Paris opera house


We had such a good time last night! My office colleagues and I were treated to an outing (by our employer): a guided tour of the Paris opera house and a cocktail party afterwards.

We were over one hundred, but broken up into small groups. While recounting stories and legends along the way, Delphine, our tour guide, shepherded my small group around the building. For tourists, this service is available to everyone and I highly recommend it. Above is the magnificient ceiling painted by Marc Chagall in 1964. (For those who don’t know, there’s a stunning museum, the MUSÉE NATIONAL MARC CHAGALLin Nice, France. A must-see.)

As I sat in the plush red velvet seat, my head craned upwards to gaze at the ceiling, the thought that ran through my head was this: I cannot imagine my life without art and beauty in it.


If anyone has watched the movie, The Phantom of the Opera (I don’t know which version, there were many), this is the box that was in the film.


Here we are backstage (this was the most exciting part). We were surprised to learn that the floor slopes downwards.


In this photo below you can see the vista of the avenue de l’Opéra from the window, Delphine telling us a story, and the bust of Charles Garnier, the architect who built “Le Palais Garnier” in 1874.


After the two-hour tour, we trooped down the avenue de l’Opéra in the cold night to Drouant restaurant where flutes of champagne and hors d’oeuvres awaited us. Every year the famous literary prize, the Prix Goncourt, takes place in this Michelin 3-star dining establishment.

Restaurant recommendation: looking for a superlative meal in an elegant restaurant in the center of Paris? The Drouant. The champagne, wine and food that I consumed was of the highest quality.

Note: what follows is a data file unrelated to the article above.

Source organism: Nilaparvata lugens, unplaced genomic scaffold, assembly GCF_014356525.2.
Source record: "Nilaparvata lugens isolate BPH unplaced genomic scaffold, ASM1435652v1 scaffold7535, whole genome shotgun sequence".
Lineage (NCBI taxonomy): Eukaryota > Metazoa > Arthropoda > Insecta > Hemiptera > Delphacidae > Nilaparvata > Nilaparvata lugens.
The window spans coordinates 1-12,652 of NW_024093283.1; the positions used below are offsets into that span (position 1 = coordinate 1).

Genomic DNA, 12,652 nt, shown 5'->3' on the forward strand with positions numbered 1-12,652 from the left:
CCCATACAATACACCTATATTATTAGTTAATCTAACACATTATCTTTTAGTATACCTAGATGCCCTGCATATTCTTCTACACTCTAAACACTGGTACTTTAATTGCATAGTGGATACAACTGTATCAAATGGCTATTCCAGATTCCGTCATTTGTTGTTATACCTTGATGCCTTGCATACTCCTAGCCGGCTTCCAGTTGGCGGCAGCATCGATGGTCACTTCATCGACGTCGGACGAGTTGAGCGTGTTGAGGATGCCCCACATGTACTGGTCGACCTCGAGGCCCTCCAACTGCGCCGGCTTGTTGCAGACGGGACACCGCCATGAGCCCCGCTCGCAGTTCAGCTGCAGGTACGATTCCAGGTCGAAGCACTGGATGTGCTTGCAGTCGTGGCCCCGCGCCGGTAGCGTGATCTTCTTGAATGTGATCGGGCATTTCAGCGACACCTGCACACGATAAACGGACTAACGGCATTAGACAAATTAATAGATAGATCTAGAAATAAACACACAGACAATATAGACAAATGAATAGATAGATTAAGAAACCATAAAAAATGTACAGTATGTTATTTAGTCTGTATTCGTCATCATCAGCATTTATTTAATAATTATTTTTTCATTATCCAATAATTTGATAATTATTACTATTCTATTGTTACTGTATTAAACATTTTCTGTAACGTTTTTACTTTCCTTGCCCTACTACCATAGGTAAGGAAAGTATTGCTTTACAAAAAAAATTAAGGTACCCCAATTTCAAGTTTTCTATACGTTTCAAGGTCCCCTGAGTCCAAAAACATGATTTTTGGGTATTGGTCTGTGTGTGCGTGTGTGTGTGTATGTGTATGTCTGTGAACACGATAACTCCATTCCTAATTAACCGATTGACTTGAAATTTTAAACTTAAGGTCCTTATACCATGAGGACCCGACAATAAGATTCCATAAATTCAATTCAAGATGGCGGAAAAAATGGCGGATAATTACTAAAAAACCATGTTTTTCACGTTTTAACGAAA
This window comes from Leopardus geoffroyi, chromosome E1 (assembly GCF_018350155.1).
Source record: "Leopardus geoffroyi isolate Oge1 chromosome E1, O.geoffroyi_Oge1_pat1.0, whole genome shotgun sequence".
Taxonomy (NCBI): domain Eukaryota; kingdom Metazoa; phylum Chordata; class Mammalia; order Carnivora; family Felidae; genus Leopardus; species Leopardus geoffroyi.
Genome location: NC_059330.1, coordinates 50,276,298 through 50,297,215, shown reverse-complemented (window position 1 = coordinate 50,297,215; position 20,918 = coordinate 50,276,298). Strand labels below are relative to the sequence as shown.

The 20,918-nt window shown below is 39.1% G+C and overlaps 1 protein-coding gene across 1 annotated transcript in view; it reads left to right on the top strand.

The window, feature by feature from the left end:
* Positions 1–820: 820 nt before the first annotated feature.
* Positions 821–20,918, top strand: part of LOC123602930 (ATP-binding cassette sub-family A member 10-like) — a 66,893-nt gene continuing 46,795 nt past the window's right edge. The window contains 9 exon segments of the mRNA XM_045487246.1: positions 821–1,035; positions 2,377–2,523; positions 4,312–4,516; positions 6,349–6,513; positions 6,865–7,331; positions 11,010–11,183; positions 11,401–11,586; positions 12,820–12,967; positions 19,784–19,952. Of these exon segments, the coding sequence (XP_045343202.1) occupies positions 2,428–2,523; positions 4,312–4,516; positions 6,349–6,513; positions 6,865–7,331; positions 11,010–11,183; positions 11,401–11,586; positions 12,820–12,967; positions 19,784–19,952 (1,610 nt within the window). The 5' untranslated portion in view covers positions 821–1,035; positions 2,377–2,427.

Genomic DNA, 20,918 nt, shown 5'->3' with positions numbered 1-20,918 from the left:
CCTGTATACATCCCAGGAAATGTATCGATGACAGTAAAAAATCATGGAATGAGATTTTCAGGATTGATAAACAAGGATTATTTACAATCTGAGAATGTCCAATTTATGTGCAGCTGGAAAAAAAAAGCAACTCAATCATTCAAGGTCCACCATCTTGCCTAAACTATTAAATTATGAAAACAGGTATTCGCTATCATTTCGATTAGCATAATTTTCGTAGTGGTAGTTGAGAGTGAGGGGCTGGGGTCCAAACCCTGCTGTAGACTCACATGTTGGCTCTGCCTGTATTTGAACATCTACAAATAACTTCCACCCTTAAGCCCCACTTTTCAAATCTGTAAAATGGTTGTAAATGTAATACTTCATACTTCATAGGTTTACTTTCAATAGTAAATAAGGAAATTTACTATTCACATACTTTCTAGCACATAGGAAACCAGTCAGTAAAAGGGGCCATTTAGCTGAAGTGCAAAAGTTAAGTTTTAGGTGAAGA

Below are just a few of my lovely colleagues. Only one of them is French. I really like working in an international context and environment.


crème de cassis, France’s favorite liqueur


6 pm is officially apéritif hour here in France. In anticipation, and as a reward for my weekend labor, I purchased a bottle of crème de cassis yesterday. Crème de cassis is a sweet, red liqueur made from blackcurrents. Nearly 16 million litres of the stuff is produced annually in the Burgundy region of France. Traditionally, you pour a small amount into a glass of white wine to make a favorite cocktail called kir. The first time I did this, decades ago, I was unaware of the high alcohol content of crème de cassis (18%). With a friend, I poured, giggled and guzzled my way through an entire bottle of wine, copiously fueled with cassis. Then I promptly passed out. 

I like to pour cassis into a glass of chilled crémant. From only 5 to 7 euros a bottle, as opposed to 33 euros for a good bottle of champagne, it makes a delicious apéritif with a splash of that blackcurrant (or raspberry) liqueur thrown in. When the wine is sparkling, or if it’s champagne, then the cocktail is called a kir royale.

March 3, 2013 millefeuille + crémant 031

Under AOC regulations (Appellation d’origine contrôlée), all sparkling wines using the champagne method – but produced outside of the Champagne region – are forbidden to use the appellation “champagne.”

March 3, 2013 millefeuille + crémant 034

Sparkling wines called crémant are so named because their lower carbon dioxide levels give them a creamy rather than fizzy mouth-feel. In France, there are seven appellations for crémant (an appellation is a protected geographical region):

  • Crémant d’Alsace
  • Crémant de Bordeaux
  • Crémant de Bourgogne
  • Crémant de Die
  • Crémant du Jura
  • Crémant de Limoux
  • Crémant de Loire